Town of High River Annual River Monitoring Begins
Town staff compile local observations to determine if action is required
HIGH RIVER AB – The Highwood River flows are in the normal range for the annual spring thaw. High River staff are monitoring the river until the end of June. Weekly river updates and river monitoring signs will keep the community informed. Visit highriver.ca/river-monitoring for more information.
Town staff check key monitoring stations to collect data specifically gathered for the Highwood River Basin. This data includes daily, real time information about the snowpack and snowmelt as the river makes its way towards the Town, descending 1,500 meters from its source in Peter Lougheed Provincial Park. Data for High River is compiled by monitoring stream flow and volume at these stations and by anticipating the impacts of temperatures and precipitation. Monitoring results are shared with the community weekly.
This year, the Town will use LED signs in high traffic areas that will give the river’s “status at a glance” to passing motorists, cyclists and pedestrians. The signs will provide the daily river monitoring status and direct people to highriver.ca/river-monitoring for more information.
The four standard stages of river monitoring are similar to fire hazard signs seen in forestry areas or provincial parks and in the same way, will help raise awareness of the potential for risk.
The four stages of river monitoring are:
- Normal (green)
- High stream flow advisory (yellow)
- Flood watch (orange) and
- Flood warning (red)
If a flood watch is necessary residents will be advised to prepare and be ready. A flood warning means there is a potential emergency. Residents should tune into the radio or social media and monitor emergency notifications for instructions as the Town’s response plan is activated.
River monitoring by Town staff will continue until the end of June. Residents are encouraged to sign up for emergency alerts, and to follow the Town’s Facebook and Twitter channels for regular information and updates.
More details, including information about the new signs, the four stages of monitoring and how to prepare for an emergency can be found on the Town’s website: Emergency Management – High River is Ready.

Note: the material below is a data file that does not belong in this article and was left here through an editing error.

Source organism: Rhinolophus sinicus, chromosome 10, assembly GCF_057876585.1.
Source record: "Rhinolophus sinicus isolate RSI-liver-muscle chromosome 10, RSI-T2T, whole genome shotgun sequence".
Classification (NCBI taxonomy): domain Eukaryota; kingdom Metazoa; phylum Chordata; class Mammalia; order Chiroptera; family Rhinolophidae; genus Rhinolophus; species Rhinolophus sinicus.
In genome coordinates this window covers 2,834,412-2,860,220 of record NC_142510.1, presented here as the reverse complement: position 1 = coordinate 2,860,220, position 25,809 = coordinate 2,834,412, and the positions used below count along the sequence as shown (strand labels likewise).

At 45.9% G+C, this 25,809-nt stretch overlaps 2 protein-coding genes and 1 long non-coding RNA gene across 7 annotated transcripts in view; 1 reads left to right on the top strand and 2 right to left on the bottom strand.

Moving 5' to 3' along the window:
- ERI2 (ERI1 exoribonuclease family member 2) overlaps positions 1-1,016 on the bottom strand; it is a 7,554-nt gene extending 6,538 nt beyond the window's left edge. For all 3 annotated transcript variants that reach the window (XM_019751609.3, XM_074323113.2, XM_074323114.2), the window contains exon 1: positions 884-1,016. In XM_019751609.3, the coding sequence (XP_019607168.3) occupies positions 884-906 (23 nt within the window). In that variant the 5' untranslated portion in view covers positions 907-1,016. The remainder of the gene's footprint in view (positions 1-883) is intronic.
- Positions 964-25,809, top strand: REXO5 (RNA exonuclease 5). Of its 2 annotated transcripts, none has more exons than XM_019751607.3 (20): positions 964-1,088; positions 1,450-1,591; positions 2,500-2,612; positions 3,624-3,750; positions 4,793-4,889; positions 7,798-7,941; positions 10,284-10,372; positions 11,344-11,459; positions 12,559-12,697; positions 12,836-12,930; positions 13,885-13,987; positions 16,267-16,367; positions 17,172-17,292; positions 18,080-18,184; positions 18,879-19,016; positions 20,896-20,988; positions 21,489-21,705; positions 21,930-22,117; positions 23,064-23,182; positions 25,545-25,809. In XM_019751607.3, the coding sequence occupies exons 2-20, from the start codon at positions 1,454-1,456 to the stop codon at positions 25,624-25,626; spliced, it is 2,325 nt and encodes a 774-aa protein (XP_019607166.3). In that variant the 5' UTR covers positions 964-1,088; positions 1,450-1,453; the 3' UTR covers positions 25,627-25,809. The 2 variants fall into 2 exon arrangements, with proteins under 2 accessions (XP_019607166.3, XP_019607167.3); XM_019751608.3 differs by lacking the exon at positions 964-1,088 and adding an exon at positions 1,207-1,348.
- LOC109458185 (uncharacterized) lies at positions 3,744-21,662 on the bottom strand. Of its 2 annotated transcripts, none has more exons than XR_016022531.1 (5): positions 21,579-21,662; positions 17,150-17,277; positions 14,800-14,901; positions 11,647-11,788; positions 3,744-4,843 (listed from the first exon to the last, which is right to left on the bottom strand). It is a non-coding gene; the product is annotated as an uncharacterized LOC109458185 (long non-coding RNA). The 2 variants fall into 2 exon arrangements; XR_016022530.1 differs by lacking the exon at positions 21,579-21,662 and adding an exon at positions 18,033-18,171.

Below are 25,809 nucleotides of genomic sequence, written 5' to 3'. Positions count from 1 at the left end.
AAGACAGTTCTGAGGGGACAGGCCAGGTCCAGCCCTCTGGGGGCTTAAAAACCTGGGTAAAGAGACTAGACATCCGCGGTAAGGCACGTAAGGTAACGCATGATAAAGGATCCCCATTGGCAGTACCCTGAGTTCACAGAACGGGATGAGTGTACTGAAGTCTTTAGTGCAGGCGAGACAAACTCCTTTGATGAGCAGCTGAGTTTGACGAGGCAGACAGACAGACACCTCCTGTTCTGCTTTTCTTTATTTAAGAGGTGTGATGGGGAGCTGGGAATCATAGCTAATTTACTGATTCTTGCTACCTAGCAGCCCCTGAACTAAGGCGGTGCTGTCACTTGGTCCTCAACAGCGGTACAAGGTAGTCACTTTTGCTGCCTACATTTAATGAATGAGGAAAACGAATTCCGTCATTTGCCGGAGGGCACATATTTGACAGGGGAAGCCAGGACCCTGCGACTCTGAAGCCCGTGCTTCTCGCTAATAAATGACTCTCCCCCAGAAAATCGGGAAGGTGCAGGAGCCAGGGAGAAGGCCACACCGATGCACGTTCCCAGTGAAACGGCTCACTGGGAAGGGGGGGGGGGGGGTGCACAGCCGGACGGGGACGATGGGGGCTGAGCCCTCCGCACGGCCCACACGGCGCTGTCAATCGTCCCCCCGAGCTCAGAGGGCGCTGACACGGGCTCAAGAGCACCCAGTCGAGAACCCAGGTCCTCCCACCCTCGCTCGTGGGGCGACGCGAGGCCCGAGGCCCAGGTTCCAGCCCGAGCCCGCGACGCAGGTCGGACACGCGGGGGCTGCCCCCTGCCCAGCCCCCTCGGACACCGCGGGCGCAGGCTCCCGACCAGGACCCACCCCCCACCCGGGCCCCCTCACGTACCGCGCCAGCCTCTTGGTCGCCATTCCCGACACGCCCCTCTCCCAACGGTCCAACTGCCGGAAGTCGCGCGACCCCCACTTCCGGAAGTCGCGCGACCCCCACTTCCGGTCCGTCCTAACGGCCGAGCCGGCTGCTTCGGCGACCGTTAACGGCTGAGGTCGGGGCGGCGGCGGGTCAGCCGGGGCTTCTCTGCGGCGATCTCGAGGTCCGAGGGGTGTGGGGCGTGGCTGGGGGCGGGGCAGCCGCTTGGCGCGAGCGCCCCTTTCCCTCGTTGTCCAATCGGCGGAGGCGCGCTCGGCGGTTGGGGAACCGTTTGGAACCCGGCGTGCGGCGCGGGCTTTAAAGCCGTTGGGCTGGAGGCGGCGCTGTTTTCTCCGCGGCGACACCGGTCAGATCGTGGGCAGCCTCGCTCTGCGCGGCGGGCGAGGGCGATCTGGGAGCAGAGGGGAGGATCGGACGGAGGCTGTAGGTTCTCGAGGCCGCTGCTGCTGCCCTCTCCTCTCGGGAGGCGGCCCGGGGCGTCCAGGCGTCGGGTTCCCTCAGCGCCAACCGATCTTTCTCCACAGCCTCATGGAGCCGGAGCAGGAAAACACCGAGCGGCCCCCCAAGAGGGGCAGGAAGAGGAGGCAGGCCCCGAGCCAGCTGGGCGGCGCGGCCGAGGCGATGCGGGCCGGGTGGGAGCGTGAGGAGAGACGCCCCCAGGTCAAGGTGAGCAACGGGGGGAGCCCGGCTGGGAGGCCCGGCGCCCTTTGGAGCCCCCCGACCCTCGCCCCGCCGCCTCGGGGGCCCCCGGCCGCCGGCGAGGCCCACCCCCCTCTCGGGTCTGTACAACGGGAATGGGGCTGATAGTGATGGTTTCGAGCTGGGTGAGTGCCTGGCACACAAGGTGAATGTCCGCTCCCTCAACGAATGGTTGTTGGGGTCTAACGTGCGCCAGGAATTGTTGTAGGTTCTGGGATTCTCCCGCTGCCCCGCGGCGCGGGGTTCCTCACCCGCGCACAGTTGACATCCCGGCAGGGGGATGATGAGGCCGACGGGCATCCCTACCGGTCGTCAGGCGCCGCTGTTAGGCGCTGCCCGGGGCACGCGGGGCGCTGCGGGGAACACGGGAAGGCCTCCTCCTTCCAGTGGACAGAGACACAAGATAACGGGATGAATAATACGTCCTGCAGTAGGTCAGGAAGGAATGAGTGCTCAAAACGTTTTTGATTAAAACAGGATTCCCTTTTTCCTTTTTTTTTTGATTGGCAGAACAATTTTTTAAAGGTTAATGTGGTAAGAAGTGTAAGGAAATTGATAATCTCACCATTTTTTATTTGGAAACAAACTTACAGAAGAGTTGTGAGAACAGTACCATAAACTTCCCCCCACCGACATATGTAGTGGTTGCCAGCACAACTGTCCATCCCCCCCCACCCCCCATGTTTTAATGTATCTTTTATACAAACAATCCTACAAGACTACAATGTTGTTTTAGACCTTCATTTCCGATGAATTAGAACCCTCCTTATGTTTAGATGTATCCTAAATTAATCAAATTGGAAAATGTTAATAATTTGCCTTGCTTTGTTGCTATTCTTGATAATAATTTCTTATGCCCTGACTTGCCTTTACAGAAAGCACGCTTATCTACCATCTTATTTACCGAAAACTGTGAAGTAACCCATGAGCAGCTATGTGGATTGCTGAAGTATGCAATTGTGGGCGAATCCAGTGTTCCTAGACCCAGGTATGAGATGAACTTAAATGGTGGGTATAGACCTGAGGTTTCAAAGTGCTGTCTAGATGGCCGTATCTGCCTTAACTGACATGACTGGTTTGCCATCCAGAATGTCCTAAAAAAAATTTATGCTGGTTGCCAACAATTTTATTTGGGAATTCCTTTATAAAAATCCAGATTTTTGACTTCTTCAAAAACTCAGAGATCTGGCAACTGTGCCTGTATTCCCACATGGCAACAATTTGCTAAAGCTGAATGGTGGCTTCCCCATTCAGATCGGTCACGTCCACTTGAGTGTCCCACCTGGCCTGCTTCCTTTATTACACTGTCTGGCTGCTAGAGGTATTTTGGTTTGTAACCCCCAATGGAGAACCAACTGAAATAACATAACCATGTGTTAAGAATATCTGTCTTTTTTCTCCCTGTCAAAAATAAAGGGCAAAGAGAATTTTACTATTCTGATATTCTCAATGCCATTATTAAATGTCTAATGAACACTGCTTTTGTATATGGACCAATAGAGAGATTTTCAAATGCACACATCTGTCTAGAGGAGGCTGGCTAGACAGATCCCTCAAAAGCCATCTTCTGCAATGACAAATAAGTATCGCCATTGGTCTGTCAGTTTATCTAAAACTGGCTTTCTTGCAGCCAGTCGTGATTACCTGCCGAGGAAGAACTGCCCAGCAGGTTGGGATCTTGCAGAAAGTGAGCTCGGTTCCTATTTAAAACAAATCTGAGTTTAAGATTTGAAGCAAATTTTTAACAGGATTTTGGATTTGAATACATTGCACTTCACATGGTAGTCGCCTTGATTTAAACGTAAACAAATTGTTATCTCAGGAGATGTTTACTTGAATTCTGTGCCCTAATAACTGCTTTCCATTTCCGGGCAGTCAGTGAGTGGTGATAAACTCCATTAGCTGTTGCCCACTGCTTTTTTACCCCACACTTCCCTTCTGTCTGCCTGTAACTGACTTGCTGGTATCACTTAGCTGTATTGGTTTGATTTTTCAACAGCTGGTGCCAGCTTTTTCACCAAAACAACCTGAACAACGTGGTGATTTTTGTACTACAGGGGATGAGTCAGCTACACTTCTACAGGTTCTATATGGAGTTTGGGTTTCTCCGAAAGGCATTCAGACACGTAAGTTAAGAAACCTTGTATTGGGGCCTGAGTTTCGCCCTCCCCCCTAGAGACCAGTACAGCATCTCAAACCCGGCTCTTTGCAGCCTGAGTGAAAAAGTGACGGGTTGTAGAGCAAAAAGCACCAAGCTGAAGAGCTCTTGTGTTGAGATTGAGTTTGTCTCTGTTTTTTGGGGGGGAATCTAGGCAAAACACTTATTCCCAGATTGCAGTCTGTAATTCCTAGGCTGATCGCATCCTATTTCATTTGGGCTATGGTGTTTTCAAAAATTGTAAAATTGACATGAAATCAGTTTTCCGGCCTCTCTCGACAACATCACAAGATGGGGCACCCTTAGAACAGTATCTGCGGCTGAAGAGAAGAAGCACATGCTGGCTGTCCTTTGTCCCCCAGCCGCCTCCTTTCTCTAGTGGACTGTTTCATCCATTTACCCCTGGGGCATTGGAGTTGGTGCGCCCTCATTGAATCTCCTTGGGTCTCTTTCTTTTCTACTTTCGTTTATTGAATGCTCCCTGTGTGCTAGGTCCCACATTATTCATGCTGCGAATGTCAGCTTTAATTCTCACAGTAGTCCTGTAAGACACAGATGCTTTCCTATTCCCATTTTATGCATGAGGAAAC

Mayor Craig Snodgrass Quotes
“When it comes to managing flood risk, we are not looking at or taking our cues from the whole province. We are looking to the scientific data provided by their experts to compile local observations and determine when action is required. It is no different than relying on AHS as the experts on COVID-19, except in this case, we call the shots. We know the Town, we built the infrastructure to protect the community, we are recognized as experts in flood planning and response and we know this river.”
“People have lived where our town sits, on the Highwood River, for thousands of years. The beauty of nature is part of our identity and the natural capital is something that makes High River a destination for people from around the World. High River residents wear their pride, courage and experience like a badge of honour. These qualities come with experience and can’t be bought or built. They are the cornerstone or our High River response plan and will always be connected to this river that runs through our Town.”
“The Highwood River source is in a high mountain pass and the river starts out wild, tumbling and free in a back-country paradise. By the time it reaches civilization it looks tame but when you live here, you know you must be prepared for high water. Living in High River means living with the rhythms of each season. Spring thaw, spring rains and snowmelt are predictable. How they will combine and if they will affect the Town are not as predictable and that’s why we monitor the river and the weather diligently.”
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